- I suspect an uncle has a drinking issue. He also takes lithium for bi-polar
- I have always been a "drink to get drunk" type who doesn't stop once he gets going

All that makes me want to just quit. I've always done better when I go all-in on something. If I say I'm stopping altogether, that takes the decision energy out of the equation. It's just done. I don't have to do some of the mental rigamarole I tend to do when I have taken breaks in the past:

"but I have such good conversations with my friends when I'm drunk, isn't that bonding worth it?"

or

"I just read a study that says a glass of beer is healthy. And we've been drinking it for thousands of years and are mostly doing fine! Fermented beverages are good for the gut microbiota! I'll just drink in moderation!'

I like the idea of just saying I'm done, and that's it. No over thinking it. We'll see how it goes.

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Sclass
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Re: Quitting Alcohol Pros and Cons

Post by Sclass »

I’ve recently noticed how common alcohol use is around my town.

We have a big section at every store. I hear the clink of bottles at the register and observe the manner of the people loading them into their bags. It reminds me of buying condoms in college. Whether it’s the senior citizen or the soccer mom they try to hide the contraband with the food on the conveyor.

Not judging, just observing that a lot of people are consuming this powerful drug. Nobody really talks about it much but a lot of people drink a lot of alcohol. Around my parts marijuana is the big topic of conversation.

For the last few years I’m down to one drink a quarter. I go to a quarterly meeting with an open bar. I have one beer. The other people there have two to three drinks. I cannot help it notice them get up and go to the bar multiple times. Older folks.

I guess all regular habits have a way of slowly catching up with you.

I save money by not keeping any alcohol in the house. No drunk friends in my house. Fewer bottles to recycle to clink on recycling day (if that doesn’t out the neighborhood drunk what does?).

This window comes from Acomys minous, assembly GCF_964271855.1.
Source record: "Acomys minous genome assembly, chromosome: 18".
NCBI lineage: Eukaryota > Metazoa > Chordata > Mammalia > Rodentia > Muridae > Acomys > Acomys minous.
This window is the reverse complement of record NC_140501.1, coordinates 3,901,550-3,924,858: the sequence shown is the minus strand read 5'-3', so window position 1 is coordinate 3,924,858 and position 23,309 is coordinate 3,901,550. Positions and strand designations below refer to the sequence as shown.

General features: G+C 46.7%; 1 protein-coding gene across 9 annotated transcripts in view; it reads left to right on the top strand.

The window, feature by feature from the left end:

I’m missing out for sure.

7Wannabe5
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Re: Quitting Alcohol Pros and Cons

Post by 7Wannabe5 »

I have actually attempted to adopt the habit of drinking in order to break free from the habit of sugary treats on a couple occasions with no success. Sugar and coffee makes me happy. Alcohol takes me almost instantly to groggy headache more than 50% of the time. Humans are weird.

slsdly
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Re: Quitting Alcohol Pros and Cons

Post by slsdly »

I've largely given it up in the last year, although I was not much of a drinker in the last 5 years anyways. Tendency to binge at house parties when I was younger, which I don't miss at all. I don't think there are any cons -- save money, health, time, fridge space. I do need to deal with pressure from friends "Oh I can't have a drink unless you have one too"; I tell myself that is their problem since I'm not bothered if they have one. You can always take it back up when TEOTWAWKI happens.

Mister Imperceptible
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Re: Quitting Alcohol Pros and Cons

Post by Mister Imperceptible »

Alcohol is the anesthesia by which we endure the operation of life.

George Bernard Shaw

Salathor
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Re: Quitting Alcohol Pros and Cons

Post by Salathor »

I haven't been a "drink to get drunk" drinker since before I was 21. For the last ten years or so I've been a 1-2 drinks a day, always more than an hour or two apart, style drinker--I don't even like to get buzzed, but I love the taste of liquor (bourbon and gin for me).